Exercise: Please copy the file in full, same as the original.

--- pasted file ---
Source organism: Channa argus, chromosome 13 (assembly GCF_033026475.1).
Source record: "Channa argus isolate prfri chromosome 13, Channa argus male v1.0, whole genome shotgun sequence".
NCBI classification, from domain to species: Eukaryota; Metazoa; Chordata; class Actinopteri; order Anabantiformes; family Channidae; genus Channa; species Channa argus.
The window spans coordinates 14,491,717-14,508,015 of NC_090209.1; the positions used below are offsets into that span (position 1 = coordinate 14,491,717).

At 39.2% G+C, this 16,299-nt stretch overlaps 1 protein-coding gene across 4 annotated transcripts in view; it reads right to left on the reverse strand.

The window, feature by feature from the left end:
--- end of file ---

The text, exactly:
Source organism: Channa argus, chromosome 13 (assembly GCF_033026475.1).
Source record: "Channa argus isolate prfri chromosome 13, Channa argus male v1.0, whole genome shotgun sequence".
NCBI classification, from domain to species: Eukaryota; Metazoa; Chordata; class Actinopteri; order Anabantiformes; family Channidae; genus Channa; species Channa argus.
The window spans coordinates 14,491,717-14,508,015 of NC_090209.1; the positions used below are offsets into that span (position 1 = coordinate 14,491,717).

At 39.2% G+C, this 16,299-nt stretch overlaps 1 protein-coding gene across 4 annotated transcripts in view; it reads right to left on the reverse strand.

The window, feature by feature from the left end: